When Reggie Kray met Frances

Few romances have captured the public’s imagination more than the story of East End gangster Reggie Kray and the love of his life, Frances Shea.

More than half a century after Frances’ tragic death, people’s fascination with their brief yet passionate relationship continues.

When Reggie Kray met Frances, he was 26 and she was ten years his junior. The Kray twins were already notorious in London’s gangland, while Frances worked as a secretary. She was described by those who knew her as “shy and innocent”.

Ronnie and Frances Kray on their wedding day
© Trinity Mirror / Mirrorpix / Alamy Stock Photo

Meeting Reggie ultimately led to Frances’ untimely death, at the age of only 23, when an inquest concluded she had committed suicide. A heartbroken Reggie reportedly spent £2,000 on her funeral (the equivalent of £30,000 today) and afterwards descended into a spiral of depression and excessive drinking.

Kray twins

Born in Hoxton, London, in October 1933, the Kray twins both achieved some success as amateur boxers in their youth. However, after being called up for National Service in the British Army, their behaviour led to a dishonourable discharge and a jail term.

This ended their boxing careers and on being released, they were embroiled in a life of crime in the tough East End of London. While on the surface they were respectable businessmen, acquiring clubs and other properties, they were involved in various criminal activities, including protection rackets.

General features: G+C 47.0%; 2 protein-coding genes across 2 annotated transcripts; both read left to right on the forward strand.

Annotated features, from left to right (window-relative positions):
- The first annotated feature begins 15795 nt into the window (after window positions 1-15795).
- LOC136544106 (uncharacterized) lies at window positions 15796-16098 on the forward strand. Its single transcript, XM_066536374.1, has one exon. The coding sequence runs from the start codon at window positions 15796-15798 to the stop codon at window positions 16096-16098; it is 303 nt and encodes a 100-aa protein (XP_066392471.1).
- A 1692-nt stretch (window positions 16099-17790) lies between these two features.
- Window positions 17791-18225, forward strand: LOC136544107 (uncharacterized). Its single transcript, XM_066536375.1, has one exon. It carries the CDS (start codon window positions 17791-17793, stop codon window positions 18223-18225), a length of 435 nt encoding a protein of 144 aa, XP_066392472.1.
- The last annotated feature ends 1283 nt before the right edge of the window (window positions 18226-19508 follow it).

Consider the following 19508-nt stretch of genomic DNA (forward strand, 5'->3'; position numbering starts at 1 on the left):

In the Swinging Sixties, their non-criminal public face led to their elevation into highly successful celebrities. They mingled with stars of the era on the nightclub scene including Barbara Windsor, Frank Sinatra, Diana Dors, Jayne Mansfield and other high-profile actors and singers.

Privately, the Krays were the most feared gangsters in London’s criminal underworld, but Ronnie’s reputation was worse than Reggie’s. Although identical twins, Ronnie was prone to violent outbursts, which was later blamed on a schizophrenic illness.

Reggie and Frances meet

Born to Frank and Elsie Shea in Hoxton in 1943, Frances first met Reggie when she was 16. Her older brother, Frank Jnr, was an occasional driver for the Kray twins. Her father, Frank Snr, managed the gambling at Stoke Newington’s Regency Club, where Frances met the Krays.

As a schoolgirl, she loved the arts and was highly intelligent. She was often mistaken for the beautiful French actress, Brigitte Bardot. Reggie was said to be mesmerised by Frances from the moment they first met. After leaving school, Frances took a clerical job at the Strand. It wasn’t long before Reggie began asking her for a date.

Frances felt a little concerned about the age gap but agreed to date him. They would go to the Astor Club in Berkeley Square in Mayfair. As the relationship progressed, they also went to Jersey for a holiday.

However, when Reggie proposed in 1961 after they had been dating for nearly two years, initially, she refused. He was almost 28, and at 18, she felt too young for marriage. Subsequently, their relationship faltered.

Reggie was persistent and wouldn’t give up on the relationship, rekindling the flame by whisking Frances off for romantic breaks to Milan and Barcelona. Their relationship became more serious and Reggie later said some of his fondest memories were of the nights spent with Frances.

They did ordinary things, like any other young couple, such as going to the cinema in the West End. Reggie recalled glancing at Frances’ beautiful brown eyes and seeing her smile back at him. He once said, “Little things like this are what true love is really all about,” adding she made his “heart sing”.

Wedding and marriage